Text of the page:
Published: July 14, 2019

State of New York Leaves Online Gaming Hanging

Nearby states, like New Jersey and Pennsylvania have recently embraced online gaming, but New York seems oddly uninspired to jump on board.

( -- July 14, 2019) -- With the nearby states of New Jersey and Pennsylvania embracing the staggering tax revenue online gaming represents, some are surprised by the state of New York’s surprising reluctance to do what is necessary to tackle online gaming and the virtual streets of gold it promises.

In fact, the proposal for online and mobile sports gaming in New York along with another bill for online poker and casinos has netted zero traction since their introductions in 2017. With the current state legislature adjourned for the year, it won’t likely see any traction, if there is traction to be had, until 2020 at the very least.

The problem with online gaming in New York state is complex. First, there is the question of constitutionality of online gaming under the existing New York State Constitution. Combine that with concerns of pushback from other interested parties, like Tribal casinos, concerned by the competition online gaming represents and New York Governor Cuomo’s personal distaste for online gambling, in any form, and online gaming remains a hard sell for The Empire State.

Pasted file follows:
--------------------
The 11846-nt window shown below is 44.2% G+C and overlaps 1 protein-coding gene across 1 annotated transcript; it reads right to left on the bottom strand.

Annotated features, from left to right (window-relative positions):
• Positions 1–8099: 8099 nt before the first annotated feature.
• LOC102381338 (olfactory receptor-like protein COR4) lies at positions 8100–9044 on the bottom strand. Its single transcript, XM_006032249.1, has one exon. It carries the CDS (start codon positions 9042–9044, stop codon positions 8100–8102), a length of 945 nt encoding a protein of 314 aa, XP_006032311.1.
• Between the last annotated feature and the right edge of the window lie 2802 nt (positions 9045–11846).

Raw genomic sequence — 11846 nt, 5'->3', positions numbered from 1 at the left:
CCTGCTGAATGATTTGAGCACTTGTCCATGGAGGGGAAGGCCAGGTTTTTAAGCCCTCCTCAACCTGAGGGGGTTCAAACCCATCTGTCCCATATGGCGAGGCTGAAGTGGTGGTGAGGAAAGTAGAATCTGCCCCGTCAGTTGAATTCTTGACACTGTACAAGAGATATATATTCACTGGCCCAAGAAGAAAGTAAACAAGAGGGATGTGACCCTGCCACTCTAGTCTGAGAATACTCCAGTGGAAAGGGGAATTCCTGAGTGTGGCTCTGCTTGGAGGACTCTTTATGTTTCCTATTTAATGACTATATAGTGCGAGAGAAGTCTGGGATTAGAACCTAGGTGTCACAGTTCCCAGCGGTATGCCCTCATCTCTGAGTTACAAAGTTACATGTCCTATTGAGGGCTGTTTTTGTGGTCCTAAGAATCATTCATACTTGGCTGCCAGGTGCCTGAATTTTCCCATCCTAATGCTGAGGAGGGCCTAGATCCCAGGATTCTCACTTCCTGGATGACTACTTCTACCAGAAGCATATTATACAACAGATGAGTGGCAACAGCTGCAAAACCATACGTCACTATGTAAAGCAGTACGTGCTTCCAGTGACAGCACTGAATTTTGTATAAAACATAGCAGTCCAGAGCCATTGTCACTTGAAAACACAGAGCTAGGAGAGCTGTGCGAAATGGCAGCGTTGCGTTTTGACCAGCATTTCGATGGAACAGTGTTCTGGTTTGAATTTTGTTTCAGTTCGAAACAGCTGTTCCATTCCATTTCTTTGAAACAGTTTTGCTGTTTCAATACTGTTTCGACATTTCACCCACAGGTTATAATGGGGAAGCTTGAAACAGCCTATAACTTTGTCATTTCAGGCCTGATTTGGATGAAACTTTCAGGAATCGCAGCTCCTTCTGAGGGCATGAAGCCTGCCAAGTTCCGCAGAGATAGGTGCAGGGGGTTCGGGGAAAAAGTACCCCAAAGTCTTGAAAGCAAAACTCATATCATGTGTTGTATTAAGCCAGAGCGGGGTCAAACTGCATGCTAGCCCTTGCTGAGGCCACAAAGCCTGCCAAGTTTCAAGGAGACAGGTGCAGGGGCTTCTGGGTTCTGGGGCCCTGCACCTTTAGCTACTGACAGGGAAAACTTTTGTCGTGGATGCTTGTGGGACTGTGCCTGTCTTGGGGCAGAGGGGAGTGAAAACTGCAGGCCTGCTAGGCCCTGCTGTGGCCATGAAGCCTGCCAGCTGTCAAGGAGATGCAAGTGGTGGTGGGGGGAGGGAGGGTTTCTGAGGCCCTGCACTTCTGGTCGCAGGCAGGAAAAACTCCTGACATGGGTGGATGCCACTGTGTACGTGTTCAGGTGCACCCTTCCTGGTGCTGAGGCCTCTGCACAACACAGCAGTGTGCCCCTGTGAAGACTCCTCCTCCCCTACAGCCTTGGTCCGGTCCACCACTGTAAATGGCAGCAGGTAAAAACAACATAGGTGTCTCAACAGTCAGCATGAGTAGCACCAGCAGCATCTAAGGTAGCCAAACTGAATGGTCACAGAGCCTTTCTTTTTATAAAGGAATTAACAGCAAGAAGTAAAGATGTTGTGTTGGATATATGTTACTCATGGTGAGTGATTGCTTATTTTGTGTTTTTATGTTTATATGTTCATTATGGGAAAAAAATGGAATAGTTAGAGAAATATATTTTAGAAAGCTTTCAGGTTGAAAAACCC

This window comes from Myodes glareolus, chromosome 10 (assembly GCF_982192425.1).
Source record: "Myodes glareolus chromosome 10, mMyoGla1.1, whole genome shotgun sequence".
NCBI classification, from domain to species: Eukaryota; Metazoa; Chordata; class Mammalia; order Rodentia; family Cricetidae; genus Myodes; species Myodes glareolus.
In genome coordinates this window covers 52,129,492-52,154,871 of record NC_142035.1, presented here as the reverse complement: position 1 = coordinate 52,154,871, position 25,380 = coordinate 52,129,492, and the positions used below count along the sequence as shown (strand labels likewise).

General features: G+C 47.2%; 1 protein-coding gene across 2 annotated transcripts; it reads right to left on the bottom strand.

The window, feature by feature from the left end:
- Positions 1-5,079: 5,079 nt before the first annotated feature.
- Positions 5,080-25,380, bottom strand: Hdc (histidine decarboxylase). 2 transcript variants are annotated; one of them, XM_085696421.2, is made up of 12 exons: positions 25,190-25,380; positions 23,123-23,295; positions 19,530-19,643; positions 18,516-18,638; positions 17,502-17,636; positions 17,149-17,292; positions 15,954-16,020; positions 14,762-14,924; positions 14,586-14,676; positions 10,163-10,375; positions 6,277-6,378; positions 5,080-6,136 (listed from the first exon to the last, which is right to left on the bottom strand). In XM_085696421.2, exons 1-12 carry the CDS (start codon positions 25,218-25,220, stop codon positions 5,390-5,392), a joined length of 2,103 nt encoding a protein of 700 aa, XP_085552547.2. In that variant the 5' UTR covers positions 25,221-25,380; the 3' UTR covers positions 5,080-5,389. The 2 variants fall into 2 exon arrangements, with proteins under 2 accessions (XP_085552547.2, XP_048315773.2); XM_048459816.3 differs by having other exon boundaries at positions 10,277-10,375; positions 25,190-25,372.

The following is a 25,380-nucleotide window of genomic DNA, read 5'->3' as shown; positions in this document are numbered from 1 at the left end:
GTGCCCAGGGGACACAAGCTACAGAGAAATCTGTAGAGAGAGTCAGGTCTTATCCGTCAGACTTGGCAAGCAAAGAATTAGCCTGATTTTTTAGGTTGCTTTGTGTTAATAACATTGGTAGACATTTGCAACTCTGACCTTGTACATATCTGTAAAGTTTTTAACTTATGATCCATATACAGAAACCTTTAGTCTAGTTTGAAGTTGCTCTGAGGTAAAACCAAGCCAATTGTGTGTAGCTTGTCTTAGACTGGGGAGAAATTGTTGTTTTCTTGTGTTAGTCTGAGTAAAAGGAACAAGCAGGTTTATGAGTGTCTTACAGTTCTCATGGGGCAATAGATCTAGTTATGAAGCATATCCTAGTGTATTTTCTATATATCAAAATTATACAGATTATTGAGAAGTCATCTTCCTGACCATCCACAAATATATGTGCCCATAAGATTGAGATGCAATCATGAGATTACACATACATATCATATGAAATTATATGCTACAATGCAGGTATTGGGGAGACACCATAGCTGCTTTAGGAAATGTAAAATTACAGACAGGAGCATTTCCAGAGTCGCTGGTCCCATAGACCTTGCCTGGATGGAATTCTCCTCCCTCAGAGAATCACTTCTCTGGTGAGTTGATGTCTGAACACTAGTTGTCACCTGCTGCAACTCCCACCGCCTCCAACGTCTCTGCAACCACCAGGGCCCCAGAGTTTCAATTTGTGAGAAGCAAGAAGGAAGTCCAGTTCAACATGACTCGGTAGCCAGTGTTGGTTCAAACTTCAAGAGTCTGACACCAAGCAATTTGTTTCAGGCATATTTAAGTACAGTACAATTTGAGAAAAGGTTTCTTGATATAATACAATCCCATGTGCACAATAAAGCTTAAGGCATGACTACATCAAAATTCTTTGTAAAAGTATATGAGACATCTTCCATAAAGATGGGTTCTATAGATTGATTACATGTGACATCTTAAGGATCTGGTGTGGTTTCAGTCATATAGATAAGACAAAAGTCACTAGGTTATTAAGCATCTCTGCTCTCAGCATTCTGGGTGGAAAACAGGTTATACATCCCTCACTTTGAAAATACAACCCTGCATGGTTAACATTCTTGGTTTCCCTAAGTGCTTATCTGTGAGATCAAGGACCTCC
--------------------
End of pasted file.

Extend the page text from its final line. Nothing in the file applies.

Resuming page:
Timing is yet another concern for bringing online gaming into the state. Most proponents would like it to happen within the first six months of the upcoming year to take advantage of strategic opportunities to earn big on football and other sports betting, not to mention the ever-so-important tax revenues it could represent for state coffers. This is especially true in light of new data rolling in about monthly revenues for online gaming in New Jersey exceeding $30 million per month, consistently.

Opponents are concerned that gimmicks, excessive promotions, and promises of Free Bets, zero risk gambling, and other claims will lure gamblers in with false hopes and cause great financial hardships to families throughout the state.

No matter where citizens of New York state sit on the issue, it looks like the state legislature is doing little more than sitting on the issue either, allowing it to languish for now.

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